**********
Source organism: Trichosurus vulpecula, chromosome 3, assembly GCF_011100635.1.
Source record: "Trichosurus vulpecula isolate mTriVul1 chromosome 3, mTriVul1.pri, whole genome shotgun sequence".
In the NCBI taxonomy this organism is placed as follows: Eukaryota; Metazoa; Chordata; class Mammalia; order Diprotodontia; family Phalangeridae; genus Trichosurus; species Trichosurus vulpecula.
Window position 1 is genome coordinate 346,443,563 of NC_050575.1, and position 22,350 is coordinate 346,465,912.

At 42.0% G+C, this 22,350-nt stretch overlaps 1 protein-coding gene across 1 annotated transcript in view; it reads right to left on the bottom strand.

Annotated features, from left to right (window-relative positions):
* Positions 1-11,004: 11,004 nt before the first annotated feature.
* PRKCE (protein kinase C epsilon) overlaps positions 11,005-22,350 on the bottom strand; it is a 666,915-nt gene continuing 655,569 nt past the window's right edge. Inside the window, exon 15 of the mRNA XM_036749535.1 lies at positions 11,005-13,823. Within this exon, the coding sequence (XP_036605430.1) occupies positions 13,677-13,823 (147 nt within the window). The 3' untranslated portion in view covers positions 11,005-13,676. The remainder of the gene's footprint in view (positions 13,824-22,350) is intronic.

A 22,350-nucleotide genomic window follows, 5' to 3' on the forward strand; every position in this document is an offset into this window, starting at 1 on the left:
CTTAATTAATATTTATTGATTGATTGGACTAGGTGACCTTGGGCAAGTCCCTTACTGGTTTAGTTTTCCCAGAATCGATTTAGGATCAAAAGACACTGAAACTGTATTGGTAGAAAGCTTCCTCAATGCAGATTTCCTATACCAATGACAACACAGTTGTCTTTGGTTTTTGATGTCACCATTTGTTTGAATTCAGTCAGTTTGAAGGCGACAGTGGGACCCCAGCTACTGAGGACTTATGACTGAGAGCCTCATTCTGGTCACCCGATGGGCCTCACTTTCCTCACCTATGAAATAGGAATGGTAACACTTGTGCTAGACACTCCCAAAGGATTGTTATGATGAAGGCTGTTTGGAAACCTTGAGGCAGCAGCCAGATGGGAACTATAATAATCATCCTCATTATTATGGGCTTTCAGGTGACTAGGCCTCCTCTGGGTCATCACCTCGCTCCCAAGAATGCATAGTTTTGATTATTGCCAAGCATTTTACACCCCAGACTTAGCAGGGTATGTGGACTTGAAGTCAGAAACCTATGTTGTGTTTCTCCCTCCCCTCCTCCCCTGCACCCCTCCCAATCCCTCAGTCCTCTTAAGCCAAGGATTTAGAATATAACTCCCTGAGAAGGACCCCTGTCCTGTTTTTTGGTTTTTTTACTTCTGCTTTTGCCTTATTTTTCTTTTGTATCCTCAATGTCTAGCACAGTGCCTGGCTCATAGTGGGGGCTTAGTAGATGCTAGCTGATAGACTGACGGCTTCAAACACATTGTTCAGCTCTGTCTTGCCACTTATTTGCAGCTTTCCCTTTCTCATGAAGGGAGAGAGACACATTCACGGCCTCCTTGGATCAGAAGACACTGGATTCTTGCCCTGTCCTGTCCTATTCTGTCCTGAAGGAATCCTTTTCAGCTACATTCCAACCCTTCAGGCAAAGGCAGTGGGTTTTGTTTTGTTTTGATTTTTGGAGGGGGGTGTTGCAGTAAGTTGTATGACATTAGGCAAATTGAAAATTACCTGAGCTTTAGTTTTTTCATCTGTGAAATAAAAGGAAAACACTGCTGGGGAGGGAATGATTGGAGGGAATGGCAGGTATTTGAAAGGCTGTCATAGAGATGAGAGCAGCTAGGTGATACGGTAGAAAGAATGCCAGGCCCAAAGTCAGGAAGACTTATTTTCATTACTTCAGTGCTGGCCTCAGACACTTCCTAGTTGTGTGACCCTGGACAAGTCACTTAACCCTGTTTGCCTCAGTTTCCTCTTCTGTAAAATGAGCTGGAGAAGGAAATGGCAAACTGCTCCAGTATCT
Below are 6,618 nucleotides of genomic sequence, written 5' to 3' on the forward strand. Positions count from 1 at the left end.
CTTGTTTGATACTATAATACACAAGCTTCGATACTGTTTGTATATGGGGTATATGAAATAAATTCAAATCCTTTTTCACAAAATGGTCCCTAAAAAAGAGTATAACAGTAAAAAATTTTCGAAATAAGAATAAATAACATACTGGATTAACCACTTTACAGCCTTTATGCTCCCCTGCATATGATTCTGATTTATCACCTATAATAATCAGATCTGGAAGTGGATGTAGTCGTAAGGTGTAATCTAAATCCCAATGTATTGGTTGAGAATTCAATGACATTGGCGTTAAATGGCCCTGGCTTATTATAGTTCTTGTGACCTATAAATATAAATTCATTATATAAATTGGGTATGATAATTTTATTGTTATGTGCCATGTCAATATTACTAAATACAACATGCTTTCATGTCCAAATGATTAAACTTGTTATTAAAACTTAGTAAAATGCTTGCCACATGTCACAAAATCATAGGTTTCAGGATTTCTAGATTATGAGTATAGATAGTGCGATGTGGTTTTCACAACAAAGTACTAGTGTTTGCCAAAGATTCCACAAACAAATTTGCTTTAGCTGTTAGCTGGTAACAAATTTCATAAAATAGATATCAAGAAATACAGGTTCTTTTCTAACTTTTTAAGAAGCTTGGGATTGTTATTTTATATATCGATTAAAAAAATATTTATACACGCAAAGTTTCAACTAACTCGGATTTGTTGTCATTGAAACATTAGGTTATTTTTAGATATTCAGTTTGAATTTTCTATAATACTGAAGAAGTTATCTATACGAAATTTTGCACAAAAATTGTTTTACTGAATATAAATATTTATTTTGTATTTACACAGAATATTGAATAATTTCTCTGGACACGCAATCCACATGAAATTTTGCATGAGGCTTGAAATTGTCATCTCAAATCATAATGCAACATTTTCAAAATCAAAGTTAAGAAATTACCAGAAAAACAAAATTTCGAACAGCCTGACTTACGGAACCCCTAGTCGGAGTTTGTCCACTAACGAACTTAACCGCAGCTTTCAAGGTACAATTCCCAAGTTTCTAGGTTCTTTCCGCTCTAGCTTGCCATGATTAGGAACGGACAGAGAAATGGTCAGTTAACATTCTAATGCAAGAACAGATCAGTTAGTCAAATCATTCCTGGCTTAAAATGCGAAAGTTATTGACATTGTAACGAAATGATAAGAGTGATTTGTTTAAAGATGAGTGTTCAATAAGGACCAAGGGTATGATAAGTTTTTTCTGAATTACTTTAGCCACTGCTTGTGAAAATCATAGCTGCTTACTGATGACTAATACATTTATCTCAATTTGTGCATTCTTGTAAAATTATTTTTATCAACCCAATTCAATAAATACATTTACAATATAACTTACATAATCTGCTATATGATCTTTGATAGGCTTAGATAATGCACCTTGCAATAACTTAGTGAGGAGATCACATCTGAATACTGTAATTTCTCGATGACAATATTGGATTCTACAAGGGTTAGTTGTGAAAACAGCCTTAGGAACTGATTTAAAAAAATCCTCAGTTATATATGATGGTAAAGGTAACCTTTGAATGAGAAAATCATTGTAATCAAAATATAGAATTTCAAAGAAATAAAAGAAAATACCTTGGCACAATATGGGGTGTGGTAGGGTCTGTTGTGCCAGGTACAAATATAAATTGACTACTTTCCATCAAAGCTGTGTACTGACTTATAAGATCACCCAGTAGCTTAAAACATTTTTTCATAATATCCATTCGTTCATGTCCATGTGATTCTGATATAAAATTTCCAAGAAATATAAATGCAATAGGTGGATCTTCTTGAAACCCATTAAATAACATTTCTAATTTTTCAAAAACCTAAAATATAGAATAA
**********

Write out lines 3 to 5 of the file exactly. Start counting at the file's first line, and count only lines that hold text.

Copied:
In the NCBI taxonomy this organism is placed as follows: Eukaryota; Metazoa; Chordata; class Mammalia; order Diprotodontia; family Phalangeridae; genus Trichosurus; species Trichosurus vulpecula.
Window position 1 is genome coordinate 346,443,563 of NC_050575.1, and position 22,350 is coordinate 346,465,912.

At 42.0% G+C, this 22,350-nt stretch overlaps 1 protein-coding gene across 1 annotated transcript in view; it reads right to left on the bottom strand.